John Scalzi said it, but it’s worth repeating. So I’m repeating it:
3. If you conflate editorial standards and procedure with issues of freedom of speech and censorship, particularly when you are able to, say, post whatever you like on a web site you control, you may not be taken seriously. You may not like that either.
4. If you conflate the ability to say what you want, how you want, with an immunity from criticism or consequence of the speech, you are likely to be surprised. If you are not aware of, or refuse to seriously consider, that many people who might in times past have not publicly objected to your speech now feel free to do so and in no uncertain terms, you may become unhappy. If you choose not to treat those responses and criticisms seriously, your reputation may ultimately suffer. Your reputation today is highly contingent on what you do now, not what you’ve done in the past.
Oh, and this:
8. “Political Correctness” is a catchphrase which today means one of two things. The first is, “I have done no substantial thinking on this topic in at least twenty years and therefore anything I say past this point cannot be treated with any seriousness.” The second is “It is more important for me to continue my ingrained bigotry than it is for you not to be denigrated or offended by my bigotry, because I am lazy and do not wish to be bothered.” If in fact you do not intend to convey either of these two things, you should not use, nor sign on to a document which uses, the phrase “political correctness.”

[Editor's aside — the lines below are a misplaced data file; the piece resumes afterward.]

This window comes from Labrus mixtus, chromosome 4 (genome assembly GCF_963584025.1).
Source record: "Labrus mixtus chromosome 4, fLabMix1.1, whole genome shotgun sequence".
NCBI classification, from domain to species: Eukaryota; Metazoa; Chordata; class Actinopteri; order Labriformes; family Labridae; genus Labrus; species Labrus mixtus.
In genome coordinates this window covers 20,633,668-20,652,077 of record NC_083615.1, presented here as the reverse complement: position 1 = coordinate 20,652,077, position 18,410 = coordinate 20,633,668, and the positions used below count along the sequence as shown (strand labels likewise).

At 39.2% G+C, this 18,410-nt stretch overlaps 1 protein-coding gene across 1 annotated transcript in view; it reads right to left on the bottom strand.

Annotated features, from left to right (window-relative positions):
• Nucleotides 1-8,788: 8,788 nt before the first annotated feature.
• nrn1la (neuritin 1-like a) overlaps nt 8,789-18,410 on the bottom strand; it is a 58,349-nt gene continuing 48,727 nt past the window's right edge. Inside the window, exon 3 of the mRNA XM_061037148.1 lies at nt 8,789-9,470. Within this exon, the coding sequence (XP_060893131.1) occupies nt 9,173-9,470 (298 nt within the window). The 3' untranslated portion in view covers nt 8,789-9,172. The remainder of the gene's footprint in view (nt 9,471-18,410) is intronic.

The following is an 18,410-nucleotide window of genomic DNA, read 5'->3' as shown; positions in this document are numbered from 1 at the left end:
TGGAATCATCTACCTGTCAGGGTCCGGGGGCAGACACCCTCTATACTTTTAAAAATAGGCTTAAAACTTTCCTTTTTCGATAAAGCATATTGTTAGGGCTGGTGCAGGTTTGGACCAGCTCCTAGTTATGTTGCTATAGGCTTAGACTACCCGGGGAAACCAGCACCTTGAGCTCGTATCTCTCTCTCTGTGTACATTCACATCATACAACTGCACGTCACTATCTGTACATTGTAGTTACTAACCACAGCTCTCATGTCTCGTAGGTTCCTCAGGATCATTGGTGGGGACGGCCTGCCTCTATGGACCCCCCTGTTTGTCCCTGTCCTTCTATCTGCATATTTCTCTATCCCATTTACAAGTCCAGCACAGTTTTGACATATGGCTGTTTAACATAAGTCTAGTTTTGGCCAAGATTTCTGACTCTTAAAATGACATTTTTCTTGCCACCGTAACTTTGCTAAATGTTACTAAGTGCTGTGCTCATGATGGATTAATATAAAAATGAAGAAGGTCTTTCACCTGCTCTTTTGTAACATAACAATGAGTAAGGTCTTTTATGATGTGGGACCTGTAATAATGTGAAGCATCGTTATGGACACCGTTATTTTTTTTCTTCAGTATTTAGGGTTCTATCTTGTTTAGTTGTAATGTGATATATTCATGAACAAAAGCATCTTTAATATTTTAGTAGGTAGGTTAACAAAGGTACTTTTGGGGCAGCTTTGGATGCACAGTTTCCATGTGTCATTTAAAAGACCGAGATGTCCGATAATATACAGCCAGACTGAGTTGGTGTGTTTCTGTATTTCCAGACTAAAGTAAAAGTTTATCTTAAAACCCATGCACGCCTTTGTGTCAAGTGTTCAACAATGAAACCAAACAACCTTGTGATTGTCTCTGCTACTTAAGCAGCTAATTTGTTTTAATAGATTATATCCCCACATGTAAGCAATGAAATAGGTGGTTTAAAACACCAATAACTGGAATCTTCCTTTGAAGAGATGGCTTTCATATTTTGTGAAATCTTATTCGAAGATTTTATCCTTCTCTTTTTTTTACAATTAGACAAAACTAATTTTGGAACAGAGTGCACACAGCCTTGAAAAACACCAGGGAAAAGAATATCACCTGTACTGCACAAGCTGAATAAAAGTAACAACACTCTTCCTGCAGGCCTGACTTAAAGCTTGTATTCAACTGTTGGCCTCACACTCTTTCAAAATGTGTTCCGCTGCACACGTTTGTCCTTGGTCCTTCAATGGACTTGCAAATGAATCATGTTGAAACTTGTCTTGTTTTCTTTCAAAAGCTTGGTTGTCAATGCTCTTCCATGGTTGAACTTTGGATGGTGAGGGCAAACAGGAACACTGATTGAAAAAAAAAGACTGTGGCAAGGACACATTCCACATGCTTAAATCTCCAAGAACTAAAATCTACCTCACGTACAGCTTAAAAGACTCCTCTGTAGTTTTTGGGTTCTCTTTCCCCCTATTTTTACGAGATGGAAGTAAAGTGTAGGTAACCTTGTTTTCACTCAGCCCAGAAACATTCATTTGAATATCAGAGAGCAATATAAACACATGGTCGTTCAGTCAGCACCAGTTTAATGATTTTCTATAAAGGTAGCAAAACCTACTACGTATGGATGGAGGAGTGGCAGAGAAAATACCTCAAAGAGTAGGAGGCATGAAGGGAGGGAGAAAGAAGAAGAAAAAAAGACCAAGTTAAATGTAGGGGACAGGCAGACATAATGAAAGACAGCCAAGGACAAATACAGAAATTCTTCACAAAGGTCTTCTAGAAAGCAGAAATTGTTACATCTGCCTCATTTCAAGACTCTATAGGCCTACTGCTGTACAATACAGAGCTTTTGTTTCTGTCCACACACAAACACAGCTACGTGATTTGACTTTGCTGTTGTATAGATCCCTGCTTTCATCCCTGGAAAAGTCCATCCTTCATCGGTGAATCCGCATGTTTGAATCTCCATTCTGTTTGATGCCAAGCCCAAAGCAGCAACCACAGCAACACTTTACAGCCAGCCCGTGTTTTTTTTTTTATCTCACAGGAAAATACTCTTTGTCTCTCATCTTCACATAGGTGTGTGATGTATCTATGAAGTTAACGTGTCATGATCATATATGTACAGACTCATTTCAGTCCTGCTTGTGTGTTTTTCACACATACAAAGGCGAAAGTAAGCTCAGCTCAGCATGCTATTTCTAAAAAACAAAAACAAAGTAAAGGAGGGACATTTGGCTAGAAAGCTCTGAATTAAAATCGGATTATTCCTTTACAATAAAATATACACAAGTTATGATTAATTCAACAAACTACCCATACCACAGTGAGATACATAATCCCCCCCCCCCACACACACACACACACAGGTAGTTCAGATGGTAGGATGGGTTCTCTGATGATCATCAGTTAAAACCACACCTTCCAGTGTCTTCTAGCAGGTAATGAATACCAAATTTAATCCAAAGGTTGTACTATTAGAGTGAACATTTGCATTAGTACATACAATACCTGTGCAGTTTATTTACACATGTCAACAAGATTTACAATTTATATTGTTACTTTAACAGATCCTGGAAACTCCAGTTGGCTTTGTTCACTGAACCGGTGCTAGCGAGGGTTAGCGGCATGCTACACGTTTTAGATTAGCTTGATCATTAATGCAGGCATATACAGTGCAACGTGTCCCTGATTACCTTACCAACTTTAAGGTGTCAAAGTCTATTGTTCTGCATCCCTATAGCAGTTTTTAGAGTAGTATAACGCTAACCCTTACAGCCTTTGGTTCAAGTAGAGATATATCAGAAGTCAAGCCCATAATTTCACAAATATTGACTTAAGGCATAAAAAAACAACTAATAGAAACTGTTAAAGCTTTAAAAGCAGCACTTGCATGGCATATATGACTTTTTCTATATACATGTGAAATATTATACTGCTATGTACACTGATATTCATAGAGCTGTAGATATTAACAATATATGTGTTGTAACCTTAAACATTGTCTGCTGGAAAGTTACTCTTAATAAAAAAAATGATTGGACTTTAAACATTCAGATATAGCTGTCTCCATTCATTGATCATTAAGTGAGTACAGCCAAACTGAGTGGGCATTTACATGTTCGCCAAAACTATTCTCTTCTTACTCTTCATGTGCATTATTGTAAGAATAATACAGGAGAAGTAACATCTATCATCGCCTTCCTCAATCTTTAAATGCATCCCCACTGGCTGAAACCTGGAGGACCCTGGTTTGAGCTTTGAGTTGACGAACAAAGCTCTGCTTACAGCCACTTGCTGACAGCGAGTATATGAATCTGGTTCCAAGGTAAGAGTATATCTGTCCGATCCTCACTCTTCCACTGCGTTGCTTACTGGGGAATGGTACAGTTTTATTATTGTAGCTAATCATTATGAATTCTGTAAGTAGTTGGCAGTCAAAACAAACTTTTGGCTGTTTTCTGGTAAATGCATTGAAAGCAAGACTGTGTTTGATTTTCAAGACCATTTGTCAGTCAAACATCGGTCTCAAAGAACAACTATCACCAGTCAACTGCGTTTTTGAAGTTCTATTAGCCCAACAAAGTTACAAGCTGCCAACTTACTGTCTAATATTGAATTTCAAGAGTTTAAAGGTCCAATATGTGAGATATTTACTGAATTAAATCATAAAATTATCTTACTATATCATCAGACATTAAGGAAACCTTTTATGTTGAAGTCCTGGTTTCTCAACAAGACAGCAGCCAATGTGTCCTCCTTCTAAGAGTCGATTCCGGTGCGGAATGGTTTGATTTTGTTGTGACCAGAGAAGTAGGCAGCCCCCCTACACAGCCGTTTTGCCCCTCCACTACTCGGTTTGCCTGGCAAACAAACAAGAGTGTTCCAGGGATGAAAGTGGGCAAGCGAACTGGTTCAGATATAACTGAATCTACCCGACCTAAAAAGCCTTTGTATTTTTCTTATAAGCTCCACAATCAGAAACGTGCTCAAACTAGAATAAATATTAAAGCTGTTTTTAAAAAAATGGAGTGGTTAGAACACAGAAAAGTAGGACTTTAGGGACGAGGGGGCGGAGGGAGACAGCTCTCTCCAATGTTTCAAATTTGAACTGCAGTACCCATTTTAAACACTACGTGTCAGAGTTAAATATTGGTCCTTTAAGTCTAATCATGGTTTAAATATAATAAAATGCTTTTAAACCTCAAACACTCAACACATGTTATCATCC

I’m just noting this here for ease of reference when the next person uses the front page of a national newspaper to complain about being censored.